I don’t have much to say about Hobb’s stock. It's a standard 6 position M4 style collapsing stock. Nothing fancy. It’s simple and effective. Personally, I prefer the models by Magpul and Bravo Company. However, the standard M4 stock works and has worked with military forces for the entire War on Terror.

Rear Plate

So it’s usually hard to see the really small parts using stills from the movie. However, one scene, in particular, does make it very easy to see what the rear end plate the Rock is rocking. Instead of a standard end plate, it is a sling adapting end plate. It’s likely ambidextrous and features two circular points to attach a single point sling also. Agent Hobbs is a fan of the single point sling, so the end plate makes sense.

Whoever makes the end plate is another question altogether. That would be impossible for me to determine without actually handling the rifle. However, there is an abundance of these sling plate end plates out there, and most are similar to one another. This model by Doublestar is nearly identical and is an affordable option for any AR build, including any potential Hobb’s builds.


The rear grip is a lot like the muzzle device. I figured it would be a standard M4 style A2 grip with the nub and all. It’s hard to find a clear picture since in most movie stills with the gun Agent Hobbs is gripping it. However, I found a still at IMFDB of the Rock training with the rifle. This showed a smooth, swept back grip that was clearly not an A2 grip.

Again I had to go diving to find the exact model. I’m almost 100% positive it’s a Tango Down BG 16 Rifle Grip. The swept back nature and grip texture pattern greatly resembles the Tango Down BG 16. They both also lack the curving upward portion. The picture isn’t great, but this is as close to a similar grip as I can find.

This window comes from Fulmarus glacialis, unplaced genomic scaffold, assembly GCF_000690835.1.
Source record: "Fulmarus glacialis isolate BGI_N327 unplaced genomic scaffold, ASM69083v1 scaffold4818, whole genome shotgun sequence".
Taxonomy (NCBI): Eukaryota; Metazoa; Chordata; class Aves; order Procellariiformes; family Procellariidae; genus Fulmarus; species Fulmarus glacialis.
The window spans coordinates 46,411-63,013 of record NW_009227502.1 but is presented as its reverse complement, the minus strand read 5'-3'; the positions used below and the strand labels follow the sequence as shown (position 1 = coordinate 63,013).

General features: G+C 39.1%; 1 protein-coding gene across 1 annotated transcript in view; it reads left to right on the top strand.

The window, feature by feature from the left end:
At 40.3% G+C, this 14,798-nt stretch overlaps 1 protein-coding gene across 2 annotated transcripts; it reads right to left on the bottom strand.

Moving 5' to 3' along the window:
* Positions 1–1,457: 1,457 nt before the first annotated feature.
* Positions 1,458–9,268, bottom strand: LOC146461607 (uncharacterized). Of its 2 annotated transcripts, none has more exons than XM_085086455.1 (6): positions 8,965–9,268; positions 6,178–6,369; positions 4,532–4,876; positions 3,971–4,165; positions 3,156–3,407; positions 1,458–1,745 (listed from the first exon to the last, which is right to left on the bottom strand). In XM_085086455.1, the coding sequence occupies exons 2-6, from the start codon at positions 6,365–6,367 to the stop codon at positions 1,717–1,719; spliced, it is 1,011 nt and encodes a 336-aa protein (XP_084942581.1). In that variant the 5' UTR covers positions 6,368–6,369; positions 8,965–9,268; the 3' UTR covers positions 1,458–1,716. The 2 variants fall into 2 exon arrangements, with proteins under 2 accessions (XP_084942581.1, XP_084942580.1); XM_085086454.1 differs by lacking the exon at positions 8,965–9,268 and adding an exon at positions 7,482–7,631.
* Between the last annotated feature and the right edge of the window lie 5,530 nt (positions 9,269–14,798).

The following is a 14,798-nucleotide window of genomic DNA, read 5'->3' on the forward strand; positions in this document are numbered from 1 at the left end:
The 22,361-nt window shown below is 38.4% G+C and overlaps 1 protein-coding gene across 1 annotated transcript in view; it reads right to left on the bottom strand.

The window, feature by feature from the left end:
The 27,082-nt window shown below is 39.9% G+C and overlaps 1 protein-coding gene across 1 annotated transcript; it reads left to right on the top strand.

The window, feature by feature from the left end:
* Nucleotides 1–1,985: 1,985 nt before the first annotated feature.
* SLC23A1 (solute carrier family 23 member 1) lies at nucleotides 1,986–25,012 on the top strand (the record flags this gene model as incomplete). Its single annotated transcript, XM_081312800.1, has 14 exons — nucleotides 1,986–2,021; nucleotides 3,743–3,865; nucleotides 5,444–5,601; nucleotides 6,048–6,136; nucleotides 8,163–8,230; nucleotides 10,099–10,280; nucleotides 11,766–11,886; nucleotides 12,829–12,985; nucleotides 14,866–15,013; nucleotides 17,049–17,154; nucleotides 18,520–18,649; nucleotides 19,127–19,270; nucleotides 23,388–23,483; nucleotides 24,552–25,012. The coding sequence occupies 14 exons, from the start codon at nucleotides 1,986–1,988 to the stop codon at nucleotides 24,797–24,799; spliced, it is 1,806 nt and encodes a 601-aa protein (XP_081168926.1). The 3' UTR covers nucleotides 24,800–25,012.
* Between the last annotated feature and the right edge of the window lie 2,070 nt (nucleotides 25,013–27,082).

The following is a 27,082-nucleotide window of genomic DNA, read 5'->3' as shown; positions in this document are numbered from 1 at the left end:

Agent Hobbs w/ Tango Down BG 16 Rifle Grip

Agent Hobbs w/ Tango Down BG 16 Rifle Grip

Grip angle is an endless debate and is often more discussed when it comes to handguns. It makes itself a large part of the Glock vs 1911 debate. However, like most things, this is objective to the user.

Tango Down makes quality gear, and I personally love their stubby grip. I have no doubts this grip is well made and high quality. Tango Down makes the grip textured and untextured and in multiple colors. Here is the textured model, in FDE, I think it shows the texture a bit better, and it made it easier to match Agent Hobb’s actual gun.


Agent Hobbs has one of the most popular movie optics in existence. The C-More Tactical Red Dot sight. So it’s popular for two reasons. First and foremost iron sights are boring on movie guns. Secondly, the small nature of the C-More optic makes it easy for the audience to see the actor’s face, and make it appear they are using the optic.

Hobbs w/ C-More Tactical Red Dot sight

Hobbs w/ C-More Tactical Red Dot sight

With that said the C-More Tactical Red Dot sight is very well made and a solid option for a combat optic. C-More is mostly known for being hugely popular on the competition circuit. These low profile red dot sights were some of the first to be small enough for a handgun. The C-More Tactical Red Dot sight is a bit different than their competition sights. The C-More Tactical has a built in rear iron sight that is designed for the AR-15.

It naturally co-witnesses and the optic itself is very easy to use, and if it goes down the iron sights are ready to go. This is an excellent choice for Agent Hobbs from a practical standpoint. He already has a fixed front sight and needed a rear anyway. If the main optic goes down, he’s ready to rock and roll with iron sights.

Muzzle Device